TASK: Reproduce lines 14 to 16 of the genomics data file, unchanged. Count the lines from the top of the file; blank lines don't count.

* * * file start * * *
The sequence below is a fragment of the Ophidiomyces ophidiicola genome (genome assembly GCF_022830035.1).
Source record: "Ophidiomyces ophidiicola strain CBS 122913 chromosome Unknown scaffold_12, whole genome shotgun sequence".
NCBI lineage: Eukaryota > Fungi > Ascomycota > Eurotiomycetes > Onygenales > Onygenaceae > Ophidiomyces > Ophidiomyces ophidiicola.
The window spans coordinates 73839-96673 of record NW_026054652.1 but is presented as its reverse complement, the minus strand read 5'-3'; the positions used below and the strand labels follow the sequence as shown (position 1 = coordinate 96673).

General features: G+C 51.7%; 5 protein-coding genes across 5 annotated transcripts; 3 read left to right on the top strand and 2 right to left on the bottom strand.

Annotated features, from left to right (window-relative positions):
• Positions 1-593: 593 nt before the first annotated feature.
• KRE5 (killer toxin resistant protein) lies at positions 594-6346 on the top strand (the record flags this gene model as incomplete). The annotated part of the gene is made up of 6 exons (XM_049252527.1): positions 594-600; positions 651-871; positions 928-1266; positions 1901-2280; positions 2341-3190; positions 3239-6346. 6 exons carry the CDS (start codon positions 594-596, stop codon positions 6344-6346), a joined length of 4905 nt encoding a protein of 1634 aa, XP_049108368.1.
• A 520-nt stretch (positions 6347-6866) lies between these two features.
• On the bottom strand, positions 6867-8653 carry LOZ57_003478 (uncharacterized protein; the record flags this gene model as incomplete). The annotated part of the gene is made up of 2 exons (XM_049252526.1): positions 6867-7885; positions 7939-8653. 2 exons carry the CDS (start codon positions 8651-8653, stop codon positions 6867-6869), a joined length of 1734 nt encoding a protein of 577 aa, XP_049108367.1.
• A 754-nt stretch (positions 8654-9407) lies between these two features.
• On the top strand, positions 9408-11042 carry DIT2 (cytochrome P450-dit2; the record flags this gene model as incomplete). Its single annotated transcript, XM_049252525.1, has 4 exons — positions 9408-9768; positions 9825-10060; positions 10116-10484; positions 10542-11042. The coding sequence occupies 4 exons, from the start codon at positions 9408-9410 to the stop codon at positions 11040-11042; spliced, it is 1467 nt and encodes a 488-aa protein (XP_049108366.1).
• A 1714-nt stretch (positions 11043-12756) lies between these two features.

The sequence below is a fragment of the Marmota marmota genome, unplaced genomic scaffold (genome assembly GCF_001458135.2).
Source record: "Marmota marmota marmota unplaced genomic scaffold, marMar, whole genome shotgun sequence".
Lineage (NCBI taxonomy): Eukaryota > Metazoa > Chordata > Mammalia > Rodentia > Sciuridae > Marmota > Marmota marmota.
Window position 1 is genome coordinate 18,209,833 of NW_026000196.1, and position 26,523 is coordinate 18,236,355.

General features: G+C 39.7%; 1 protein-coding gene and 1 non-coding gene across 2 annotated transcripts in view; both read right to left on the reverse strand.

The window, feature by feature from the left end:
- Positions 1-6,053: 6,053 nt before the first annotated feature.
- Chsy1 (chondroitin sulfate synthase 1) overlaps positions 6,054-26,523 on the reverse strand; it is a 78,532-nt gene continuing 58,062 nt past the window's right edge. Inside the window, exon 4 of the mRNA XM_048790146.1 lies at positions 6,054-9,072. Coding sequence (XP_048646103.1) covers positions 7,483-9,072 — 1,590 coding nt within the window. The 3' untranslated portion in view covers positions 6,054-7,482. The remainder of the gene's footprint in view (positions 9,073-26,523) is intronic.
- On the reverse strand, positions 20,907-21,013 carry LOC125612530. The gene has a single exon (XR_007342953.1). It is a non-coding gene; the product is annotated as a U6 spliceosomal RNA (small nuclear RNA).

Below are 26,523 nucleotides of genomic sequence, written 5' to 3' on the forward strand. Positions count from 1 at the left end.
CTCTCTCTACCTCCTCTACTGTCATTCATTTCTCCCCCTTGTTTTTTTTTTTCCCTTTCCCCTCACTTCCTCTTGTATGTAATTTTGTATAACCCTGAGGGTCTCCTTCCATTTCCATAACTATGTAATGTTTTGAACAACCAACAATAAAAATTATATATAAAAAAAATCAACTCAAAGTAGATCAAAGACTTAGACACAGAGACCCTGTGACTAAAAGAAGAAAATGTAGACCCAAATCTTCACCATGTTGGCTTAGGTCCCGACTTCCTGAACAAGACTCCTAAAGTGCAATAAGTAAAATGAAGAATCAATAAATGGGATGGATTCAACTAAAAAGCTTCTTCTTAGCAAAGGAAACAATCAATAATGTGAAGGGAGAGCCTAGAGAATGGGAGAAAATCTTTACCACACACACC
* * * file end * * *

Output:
The sequence below is a fragment of the Marmota marmota genome, unplaced genomic scaffold (genome assembly GCF_001458135.2).
Source record: "Marmota marmota marmota unplaced genomic scaffold, marMar, whole genome shotgun sequence".
Lineage (NCBI taxonomy): Eukaryota > Metazoa > Chordata > Mammalia > Rodentia > Sciuridae > Marmota > Marmota marmota.